Fitting-Room Blues

Dressing rooms still leave a lot to be desired

I keep reading about how retailers are upgrading their fitting rooms, about how they are making the individual stalls larger and adding all sorts of enhancements. But the reality doesn’t live up to the hype, at least not yet. We still have a long way to go before such features are standard.

I say this based on a recent weekend of intense shopping for the item that probably inspires more anxiety among women than any other single article of clothing: a swimsuit. I visited lots of stores (mostly mid-market ones), stood nearly naked in lots of fitting rooms. And here’s what I found:

Too many fitting rooms are cramped, dreary and ill-kept, with piles of discarded garments left over by previous shoppers. And while I’m not choosy about carpet style, standing barefooted on a dirty, stained carpet is another matter entirely. It’s a major turn-off. Customers deserve a clean floor.

Overhead fluorescent lighting, still all too common in fitting rooms, is harsh and unflattering. Adding some lighting directly to the mirror to reduce the shadows cast by overhead lamps can do wonders. Other complaints: single-view mirrors and hooks (or the lack thereof). Too many fitting rooms still have only one hook. (I’m not counting hooks that dangle precariously from the wall.)

In several stores I visited, the dressing rooms were so chilly as to be downright uncomfortable, particularly for trying on swimwear. When I mentioned it to the sales associate in the area, she just shrugged.

Despite my glum assessment, I do think some retailers are waking up to the crucial role fitting rooms play in the shopping experience. Following Macy’s example, J.C. Penney has debuted fitting rooms that are large enough to accommodate strollers or groups of friends and include tastefully appointed lounge areas with flat-screen televisions. The try-on rooms in some of its new lingerie departments are almost sexy: purple from ceiling to carpet with curtains dramatically draped over framed mirrors. Plush stools replace the standard Formica benches.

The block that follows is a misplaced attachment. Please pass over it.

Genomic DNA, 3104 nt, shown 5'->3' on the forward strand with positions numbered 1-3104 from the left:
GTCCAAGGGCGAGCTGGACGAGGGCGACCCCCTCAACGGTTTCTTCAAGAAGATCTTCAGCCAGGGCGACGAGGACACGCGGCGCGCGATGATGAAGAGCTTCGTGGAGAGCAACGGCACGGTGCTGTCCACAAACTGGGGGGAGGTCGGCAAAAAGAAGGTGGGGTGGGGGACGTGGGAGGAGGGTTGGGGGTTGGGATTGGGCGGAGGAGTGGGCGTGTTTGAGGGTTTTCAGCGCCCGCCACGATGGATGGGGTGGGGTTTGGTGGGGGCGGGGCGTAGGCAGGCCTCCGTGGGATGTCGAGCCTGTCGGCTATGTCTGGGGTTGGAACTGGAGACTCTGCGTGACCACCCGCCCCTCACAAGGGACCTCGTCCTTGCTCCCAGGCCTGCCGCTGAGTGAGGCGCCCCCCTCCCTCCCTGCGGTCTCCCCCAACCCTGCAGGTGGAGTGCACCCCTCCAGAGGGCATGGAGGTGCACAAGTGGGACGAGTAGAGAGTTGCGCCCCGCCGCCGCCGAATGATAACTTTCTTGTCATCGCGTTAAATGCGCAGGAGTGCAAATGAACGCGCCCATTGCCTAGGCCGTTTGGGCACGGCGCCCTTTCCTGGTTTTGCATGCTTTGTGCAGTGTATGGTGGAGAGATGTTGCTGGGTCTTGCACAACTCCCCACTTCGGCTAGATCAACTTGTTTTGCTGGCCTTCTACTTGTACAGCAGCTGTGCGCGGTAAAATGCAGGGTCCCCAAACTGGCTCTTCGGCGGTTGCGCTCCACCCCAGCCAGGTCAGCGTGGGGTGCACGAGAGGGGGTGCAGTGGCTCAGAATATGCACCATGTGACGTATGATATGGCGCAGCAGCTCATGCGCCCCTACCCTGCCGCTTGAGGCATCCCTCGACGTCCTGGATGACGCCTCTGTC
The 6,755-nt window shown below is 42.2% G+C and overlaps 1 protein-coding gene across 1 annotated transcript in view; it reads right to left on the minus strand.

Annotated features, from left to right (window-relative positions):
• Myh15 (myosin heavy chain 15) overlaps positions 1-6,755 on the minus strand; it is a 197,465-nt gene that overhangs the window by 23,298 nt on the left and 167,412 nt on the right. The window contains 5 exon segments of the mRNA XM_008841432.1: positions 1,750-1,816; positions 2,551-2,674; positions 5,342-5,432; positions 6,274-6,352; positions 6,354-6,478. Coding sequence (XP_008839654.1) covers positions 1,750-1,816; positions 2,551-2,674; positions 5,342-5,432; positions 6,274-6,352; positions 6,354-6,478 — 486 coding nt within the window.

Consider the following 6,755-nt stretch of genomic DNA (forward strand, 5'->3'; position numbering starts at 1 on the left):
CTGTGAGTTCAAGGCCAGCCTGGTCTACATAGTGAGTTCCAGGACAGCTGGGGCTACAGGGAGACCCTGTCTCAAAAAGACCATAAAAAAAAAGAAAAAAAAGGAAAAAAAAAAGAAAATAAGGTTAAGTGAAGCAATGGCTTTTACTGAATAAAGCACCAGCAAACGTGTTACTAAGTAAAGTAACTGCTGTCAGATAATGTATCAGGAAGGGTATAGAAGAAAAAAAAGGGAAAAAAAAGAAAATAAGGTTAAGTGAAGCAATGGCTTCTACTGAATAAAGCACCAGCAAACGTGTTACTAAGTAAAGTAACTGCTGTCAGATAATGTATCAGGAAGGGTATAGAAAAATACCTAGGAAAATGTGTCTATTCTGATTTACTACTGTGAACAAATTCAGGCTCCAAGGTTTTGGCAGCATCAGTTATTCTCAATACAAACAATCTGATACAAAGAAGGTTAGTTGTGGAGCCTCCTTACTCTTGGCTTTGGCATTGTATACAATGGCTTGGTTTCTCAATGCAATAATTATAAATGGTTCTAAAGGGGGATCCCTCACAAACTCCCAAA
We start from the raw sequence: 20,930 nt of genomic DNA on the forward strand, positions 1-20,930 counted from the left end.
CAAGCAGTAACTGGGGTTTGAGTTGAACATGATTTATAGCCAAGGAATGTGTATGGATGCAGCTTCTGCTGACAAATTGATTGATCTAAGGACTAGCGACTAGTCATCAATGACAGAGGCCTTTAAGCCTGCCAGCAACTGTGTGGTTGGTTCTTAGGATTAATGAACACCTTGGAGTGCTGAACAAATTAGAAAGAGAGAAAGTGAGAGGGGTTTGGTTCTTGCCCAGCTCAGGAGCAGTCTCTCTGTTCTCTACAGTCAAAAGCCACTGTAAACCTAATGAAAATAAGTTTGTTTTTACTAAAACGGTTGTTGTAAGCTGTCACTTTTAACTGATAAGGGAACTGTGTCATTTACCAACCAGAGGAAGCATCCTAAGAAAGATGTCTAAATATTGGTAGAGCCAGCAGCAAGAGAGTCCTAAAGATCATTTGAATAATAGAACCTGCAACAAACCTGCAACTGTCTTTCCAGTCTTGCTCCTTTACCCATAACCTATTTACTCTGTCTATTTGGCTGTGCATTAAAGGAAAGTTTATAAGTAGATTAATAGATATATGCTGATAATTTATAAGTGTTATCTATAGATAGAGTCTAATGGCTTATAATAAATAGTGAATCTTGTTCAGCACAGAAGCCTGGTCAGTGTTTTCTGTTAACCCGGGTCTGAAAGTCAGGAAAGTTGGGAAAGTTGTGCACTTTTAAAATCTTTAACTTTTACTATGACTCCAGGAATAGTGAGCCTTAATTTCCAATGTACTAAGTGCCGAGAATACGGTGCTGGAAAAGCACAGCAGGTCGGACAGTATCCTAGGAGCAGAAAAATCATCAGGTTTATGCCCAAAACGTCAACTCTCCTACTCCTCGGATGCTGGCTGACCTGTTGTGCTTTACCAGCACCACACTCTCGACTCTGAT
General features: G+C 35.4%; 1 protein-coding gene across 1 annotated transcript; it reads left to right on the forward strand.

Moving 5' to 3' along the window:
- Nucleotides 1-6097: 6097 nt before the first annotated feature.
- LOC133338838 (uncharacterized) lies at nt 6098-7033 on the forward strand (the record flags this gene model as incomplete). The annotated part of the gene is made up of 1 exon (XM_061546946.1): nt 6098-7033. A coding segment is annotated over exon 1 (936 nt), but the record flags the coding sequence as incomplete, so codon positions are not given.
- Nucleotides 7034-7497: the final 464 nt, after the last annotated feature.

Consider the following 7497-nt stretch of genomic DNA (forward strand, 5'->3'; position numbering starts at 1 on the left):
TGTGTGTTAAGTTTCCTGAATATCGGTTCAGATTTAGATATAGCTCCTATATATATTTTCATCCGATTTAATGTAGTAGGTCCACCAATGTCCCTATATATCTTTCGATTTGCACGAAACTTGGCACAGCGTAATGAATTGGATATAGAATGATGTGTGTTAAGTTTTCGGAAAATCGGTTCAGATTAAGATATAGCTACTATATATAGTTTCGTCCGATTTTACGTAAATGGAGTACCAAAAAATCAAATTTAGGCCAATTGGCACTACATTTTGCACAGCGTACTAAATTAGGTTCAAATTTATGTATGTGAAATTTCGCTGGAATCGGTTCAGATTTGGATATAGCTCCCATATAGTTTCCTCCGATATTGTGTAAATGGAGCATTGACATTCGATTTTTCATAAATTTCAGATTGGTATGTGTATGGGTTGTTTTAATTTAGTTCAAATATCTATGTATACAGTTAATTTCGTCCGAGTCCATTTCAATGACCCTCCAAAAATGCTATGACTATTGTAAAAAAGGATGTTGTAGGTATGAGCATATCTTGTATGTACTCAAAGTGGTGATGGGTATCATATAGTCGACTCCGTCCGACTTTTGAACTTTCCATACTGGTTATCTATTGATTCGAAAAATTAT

At Martin + Osa, the new concept from American Eagle Outfitters, the fitting rooms are deep and roomy, with cypress wood walls and flattering light. A nature scene dances on frosted glass behind the floor-to-ceiling mirrors. At Metropark, customers can watch music videos on LCD monitors while they try on clothes.

Such innovations make trying on clothes more fun, and can also give a retailer a competitive edge. But they are still the exception.

The problem with fitting rooms is twofold. One, is that while retailers have shown themselves willing to invest in design upgrades in new prototypes and new concepts, bringing the changes down to a fleet of existing locations often gets left on the back burner (Macy’s is an exception). Two, fitting rooms require dedicated upkeep. Even the most well-appointed spaces will suffer if they are not properly maintained. Target’s fitting rooms may be utilitarian, but they are almost always clean and free of discarded goods.

It’s often said that women make the decision to purchase clothes in the fitting room. The other side of the coin is that women make the decision not to purchase clothes in the fitting room, as well. And that was the case with me on my recent swimsuit expedition. Tired and cranky, I went home empty-handed. It’s almost enough for a Jersey-shore-loving gal to give up the beach. But just almost.

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